Hmm. Why are they asking about e-business when you can’t sell it online in the state of Washington?

You answer the question and move on. Does your facility have; “security access, security cameras, security alarms, 24 hour surveillance, armed guards, or guard dogs?” This credit union has taught their garden to weed itself because if you are selling marijuana and went a checking account you better NOT have an e-business policy, armed guards, or guard dogs. Answer yes to any of those questions, and you’re done.

Another version is from Ramit Sethi (episode #36) who told a 99U audience that he sneaks filtering questions into his hiring process.

I was recently hiring someone to run my support organization and I knew that I would get a lot of applications…I needed a way to filter people out.

Ramit sent out an email with ten questions, but he only really cared about question #7: “Which metrics do you see as most important for measuring customer service?” This was his version of brown M&M’s and armed guards. It was the answer to this question that would show him if he should examine the rest of the applicants essay. Of the 412 responses, only 2 used the words he was looking for in that question.

Thanks for reading. If I misspelled, misinterpreted, or misquoted something do let me know in the comments or on Twitter, @MikeDariano. Every tenth one of these I share a link to donate. 

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#53 Ted Leonsis

James Altucher interviewed Ted Leonsis about the six secrets to achieving happiness and success. Leonsis has written a book out about finding those secrets – The Business of Happiness – and in the interview he and James cover a lot of ground about happiness, business, and good timing (or luck depending on your view).

To begin, let’s get some context on Leonsis. I enjoy all of Altucher’s guests, and all of them are considerably successful, but Leonsis is on another level. He’s the owner of three professional sports teams, the Washington Wizards, the Washington Capitals, and Washington Mystics. Leonsis owns the Verizon Center Arena and Snap Films. Leonsis also advises companies like Groupon and was an executive in the AOL heyday.

The book Leonsis is talking about began germinating after a “life reckoning” moment. It was 1983 and Leonsis had recently sold a company for $70 million. He was 26. That company was Red Gate Publishing and it “published magazines for Apple Computer and for Compaq Computer and the like.” Before the sale, Leonsis was focused on only IBM when Apple called to ask if he could do the same for them.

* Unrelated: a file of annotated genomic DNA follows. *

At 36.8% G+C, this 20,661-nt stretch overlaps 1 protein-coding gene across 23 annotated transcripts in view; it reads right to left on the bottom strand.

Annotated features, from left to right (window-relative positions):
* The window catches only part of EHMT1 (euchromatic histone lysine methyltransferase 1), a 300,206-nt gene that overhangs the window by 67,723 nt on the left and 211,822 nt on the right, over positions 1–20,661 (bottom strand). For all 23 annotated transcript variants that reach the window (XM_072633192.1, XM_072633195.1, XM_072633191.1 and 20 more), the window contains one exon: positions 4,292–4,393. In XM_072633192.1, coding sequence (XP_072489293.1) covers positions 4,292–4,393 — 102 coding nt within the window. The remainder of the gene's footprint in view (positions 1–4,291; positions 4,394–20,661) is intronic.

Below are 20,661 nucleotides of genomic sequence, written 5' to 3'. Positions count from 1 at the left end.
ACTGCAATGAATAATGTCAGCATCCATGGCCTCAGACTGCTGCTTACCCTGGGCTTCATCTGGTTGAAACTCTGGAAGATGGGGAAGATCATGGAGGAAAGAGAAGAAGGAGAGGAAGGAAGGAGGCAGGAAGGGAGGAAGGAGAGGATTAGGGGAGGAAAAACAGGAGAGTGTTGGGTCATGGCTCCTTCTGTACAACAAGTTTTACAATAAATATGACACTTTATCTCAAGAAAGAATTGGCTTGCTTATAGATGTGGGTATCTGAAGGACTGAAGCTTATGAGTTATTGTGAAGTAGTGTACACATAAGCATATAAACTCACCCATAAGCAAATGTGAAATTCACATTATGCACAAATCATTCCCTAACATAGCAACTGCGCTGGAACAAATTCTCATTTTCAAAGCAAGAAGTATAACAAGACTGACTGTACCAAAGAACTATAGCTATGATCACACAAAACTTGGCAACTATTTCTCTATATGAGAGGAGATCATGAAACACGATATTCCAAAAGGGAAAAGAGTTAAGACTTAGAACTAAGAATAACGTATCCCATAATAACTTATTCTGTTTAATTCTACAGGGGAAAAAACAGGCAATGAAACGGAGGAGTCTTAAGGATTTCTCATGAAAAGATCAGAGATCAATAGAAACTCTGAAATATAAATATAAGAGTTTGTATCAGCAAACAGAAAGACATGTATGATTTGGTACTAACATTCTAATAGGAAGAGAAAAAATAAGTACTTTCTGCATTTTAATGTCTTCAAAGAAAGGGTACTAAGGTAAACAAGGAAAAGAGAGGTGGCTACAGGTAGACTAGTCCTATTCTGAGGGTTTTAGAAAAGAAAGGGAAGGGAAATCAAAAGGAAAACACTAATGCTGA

Altucher then asks if Steve Jobs minded that Leonsis was glorifying the IBM PC.

This is a common misconception of early Steve Jobs that Walter Isaacson brings to light in his biography. We sometimes view Jobs as surly and unwelcoming, and he was, to things that didn’t meet his standards. For example, he didn’t dislike Microsoft because they were competitors per se, he disliked them because he felt they made an inferior product and ripped him off to do so. What Jobs sought out and needed early on, was people doing great work. That’s what Leonsis was providing at the time.

The moment that began Leonsis’s rethinking of life was an emergency plane landing.

“While the plane was getting prepared, people started praying and people started crying.  I was left with, “What’s my strength? What am I going to do?” I started to pray.  The best deal that I could try to cut with this higher calling was, “If you let me through this, I’ll leave more than I take and I will try to make this next part of my life more meaningful to the world and not just me.””

Between his company’s sale and that moment on the plane Leonsis was doing what many millionaires under 30 might be doing, “I bought a house.  I had lots of girlfriends.  I bought cars.”

He then made a bucket list, 101 things to do before he died. The list was a good start, but reflected his age. “I made a list as a very, very young person that I’m not very proud of today when I look back because I didn’t have the tools, if you will, to know what would make for a life without regret.” Leonsis included things like “catch a foul ball” and “give x dollars to charity.”